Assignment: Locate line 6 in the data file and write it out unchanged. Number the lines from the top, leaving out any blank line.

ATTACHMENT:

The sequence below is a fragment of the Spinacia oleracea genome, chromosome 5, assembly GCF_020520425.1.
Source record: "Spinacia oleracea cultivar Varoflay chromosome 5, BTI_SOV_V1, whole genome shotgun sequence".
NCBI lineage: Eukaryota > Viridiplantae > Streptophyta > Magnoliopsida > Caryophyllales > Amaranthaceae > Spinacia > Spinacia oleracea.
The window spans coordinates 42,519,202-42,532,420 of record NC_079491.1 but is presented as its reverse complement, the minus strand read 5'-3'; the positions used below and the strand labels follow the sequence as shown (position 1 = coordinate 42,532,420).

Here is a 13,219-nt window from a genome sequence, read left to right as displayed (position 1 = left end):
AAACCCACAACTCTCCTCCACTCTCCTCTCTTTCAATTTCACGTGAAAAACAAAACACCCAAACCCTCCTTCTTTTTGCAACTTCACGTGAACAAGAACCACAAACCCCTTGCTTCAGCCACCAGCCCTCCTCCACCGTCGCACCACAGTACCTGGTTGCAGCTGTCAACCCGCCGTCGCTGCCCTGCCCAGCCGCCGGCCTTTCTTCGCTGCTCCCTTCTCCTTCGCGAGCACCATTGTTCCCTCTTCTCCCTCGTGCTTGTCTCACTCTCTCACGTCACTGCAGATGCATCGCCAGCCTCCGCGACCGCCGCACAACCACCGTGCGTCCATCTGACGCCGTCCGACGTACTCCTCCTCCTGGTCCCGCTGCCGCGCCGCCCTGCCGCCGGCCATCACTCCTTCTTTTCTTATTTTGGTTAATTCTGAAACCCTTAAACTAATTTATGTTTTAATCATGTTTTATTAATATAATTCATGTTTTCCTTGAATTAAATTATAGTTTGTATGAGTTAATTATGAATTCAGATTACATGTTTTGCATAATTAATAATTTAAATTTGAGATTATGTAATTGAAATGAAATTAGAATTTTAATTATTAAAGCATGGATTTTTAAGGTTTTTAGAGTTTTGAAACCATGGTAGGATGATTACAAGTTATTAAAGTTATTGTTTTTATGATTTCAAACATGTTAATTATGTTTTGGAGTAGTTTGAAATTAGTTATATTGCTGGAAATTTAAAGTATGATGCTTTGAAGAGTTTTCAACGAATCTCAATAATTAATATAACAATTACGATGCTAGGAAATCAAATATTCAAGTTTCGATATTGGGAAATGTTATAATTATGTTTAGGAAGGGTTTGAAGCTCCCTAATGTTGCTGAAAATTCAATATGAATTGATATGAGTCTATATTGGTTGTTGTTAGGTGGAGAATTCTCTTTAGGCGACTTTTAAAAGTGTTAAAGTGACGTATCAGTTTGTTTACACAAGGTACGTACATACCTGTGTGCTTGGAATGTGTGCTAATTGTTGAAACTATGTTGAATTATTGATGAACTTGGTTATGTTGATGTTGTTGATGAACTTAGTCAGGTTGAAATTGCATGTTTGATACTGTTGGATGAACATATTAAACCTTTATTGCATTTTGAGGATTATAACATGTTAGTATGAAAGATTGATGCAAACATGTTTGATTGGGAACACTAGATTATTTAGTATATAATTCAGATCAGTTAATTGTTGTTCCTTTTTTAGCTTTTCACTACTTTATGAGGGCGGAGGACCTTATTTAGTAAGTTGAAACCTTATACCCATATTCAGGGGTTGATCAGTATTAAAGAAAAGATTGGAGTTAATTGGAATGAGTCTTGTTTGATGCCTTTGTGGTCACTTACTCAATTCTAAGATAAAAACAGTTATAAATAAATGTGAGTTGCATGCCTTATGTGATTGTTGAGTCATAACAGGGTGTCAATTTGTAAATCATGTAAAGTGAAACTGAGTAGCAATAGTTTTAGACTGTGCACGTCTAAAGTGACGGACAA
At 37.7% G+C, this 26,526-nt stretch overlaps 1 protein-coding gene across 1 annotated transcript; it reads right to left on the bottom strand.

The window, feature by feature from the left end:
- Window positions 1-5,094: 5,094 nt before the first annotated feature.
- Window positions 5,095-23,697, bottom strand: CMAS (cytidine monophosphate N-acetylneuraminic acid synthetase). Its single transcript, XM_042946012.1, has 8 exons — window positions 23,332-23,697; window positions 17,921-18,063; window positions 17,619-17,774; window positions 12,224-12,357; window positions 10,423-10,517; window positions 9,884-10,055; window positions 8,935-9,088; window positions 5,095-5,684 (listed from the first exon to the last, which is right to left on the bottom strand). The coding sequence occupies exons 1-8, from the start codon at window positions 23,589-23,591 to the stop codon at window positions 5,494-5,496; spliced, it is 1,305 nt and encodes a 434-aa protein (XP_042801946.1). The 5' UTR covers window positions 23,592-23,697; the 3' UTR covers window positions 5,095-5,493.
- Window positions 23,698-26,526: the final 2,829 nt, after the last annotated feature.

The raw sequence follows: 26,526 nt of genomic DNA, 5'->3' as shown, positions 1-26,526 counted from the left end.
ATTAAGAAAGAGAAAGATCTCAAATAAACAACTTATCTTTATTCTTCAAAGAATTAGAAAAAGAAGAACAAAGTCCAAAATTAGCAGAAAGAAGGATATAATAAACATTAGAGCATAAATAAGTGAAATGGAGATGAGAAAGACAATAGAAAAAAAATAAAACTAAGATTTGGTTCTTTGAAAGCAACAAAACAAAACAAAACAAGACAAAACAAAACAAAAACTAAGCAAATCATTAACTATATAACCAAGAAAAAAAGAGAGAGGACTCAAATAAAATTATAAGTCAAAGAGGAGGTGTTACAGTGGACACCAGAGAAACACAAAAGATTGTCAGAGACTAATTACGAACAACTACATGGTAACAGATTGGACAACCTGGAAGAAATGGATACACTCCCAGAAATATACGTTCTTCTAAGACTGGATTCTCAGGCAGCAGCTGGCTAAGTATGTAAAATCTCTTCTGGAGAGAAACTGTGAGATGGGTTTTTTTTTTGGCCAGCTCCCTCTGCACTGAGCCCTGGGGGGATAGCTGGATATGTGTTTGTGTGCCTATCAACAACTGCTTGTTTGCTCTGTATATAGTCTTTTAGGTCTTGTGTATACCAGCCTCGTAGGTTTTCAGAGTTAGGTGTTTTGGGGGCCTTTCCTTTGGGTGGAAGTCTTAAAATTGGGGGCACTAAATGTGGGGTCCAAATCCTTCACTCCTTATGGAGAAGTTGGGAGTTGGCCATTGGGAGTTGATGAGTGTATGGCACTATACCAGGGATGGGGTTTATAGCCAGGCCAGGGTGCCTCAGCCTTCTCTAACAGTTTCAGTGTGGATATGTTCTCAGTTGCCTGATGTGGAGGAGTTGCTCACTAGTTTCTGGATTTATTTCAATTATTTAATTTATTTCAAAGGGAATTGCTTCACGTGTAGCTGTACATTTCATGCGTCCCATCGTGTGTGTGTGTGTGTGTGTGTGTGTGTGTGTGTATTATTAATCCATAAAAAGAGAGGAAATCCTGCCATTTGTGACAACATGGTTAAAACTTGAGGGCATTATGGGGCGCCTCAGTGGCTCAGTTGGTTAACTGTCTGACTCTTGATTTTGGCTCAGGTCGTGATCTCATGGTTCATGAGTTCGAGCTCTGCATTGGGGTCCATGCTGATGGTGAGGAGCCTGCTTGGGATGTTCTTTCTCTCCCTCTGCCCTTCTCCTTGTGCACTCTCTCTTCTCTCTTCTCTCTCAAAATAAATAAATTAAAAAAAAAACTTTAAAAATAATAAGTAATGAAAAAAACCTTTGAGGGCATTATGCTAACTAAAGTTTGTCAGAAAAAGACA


AAACCCACAACTCTCCTCCACTCTCCTCTCTTTCAATTTCACGTGAAAAACAAAACACCCAAACCCTCCTTCTTTTTGCAACTTCACGTGAACAAGAACCACAAACCCCTTGCTTCAGCCACCAGCCCTCCTCCACCGTCGCACCACAGTACCTGGTTGCAGCTGTCAACCCGCCGTCGCTGCCCTGCCCAGCCGCCGGCCTTTCTTCGCTGCTCCCTTCTCCTTCGCGAGCACCATTGTTCCCTCTTCTCCCTCGTGCTTGTCTCACTCTCTCACGTCACTGCAGATGCATCGCCAGCCTCCGCGACCGCCGCACAACCACCGTGCGTCCATCTGACGCCGTCCGACGTACTCCTCCTCCTGGTCCCGCTGCCGCGCCGCCCTGCCGCCGGCCATCACTCCTTCTTTTCTTATTTTGGTTAATTCTGAAACCCTTAAACTAATTTATGTTTTAATCATGTTTTATTAATATAATTCATGTTTTCCTTGAATTAAATTATAGTTTGTATGAGTTAATTATGAATTCAGATTACATGTTTTGCATAATTAATAATTTAAATTTGAGATTATGTAATTGAAATGAAATTAGAATTTTAATTATTAAAGCATGGATTTTTAAGGTTTTTAGAGTTTTGAAACCATGGTAGGATGATTACAAGTTATTAAAGTTATTGTTTTTATGATTTCAAACATGTTAATTATGTTTTGGAGTAGTTTGAAATTAGTTATATTGCTGGAAATTTAAAGTATGATGCTTTGAAGAGTTTTCAACGAATCTCAATAATTAATATAACAATTACGATGCTAGGAAATCAAATATTCAAGTTTCGATATTGGGAAATGTTATAATTATGTTTAGGAAGGGTTTGAAGCTCCCTAATGTTGCTGAAAATTCAATATGAATTGATATGAGTCTATATTGGTTGTTGTTAGGTGGAGAATTCTCTTTAGGCGACTTTTAAAAGTGTTAAAGTGACGTATCAGTTTGTTTACACAAGGTACGTACATACCTGTGTGCTTGGAATGTGTGCTAATTGTTGAAACTATGTTGAATTATTGATGAACTTGGTTATGTTGATGTTGTTGATGAACTTAGTCAGGTTGAAATTGCATGTTTGATACTGTTGGATGAACATATTAAACCTTTATTGCATTTTGAGGATTATAACATGTTAGTATGAAAGATTGATGCAAACATGTTTGATTGGGAACACTAGATTATTTAGTATATAATTCAGATCAGTTAATTGTTGTTCCTTTTTTAGCTTTTCACTACTTTATGAGGGCGGAGGACCTTATTTAGTAAGTTGAAACCTTATACCCATATTCAGGGGTTGATCAGTATTAAAGAAAAGATTGGAGTTAATTGGAATGAGTCTTGTTTGATGCCTTTGTGGTCACTTACTCAATTCTAAGATAAAAACAGTTATAAATAAATGTGAGTTGCATGCCTTATGTGATTGTTGAGTCATAACAGGGTGTCAATTTGTAAATCATGTAAAGTGAAACTGAGTAGCAATAGTTTTAGACTGTGCACGTCTAAAGTGACGGACAA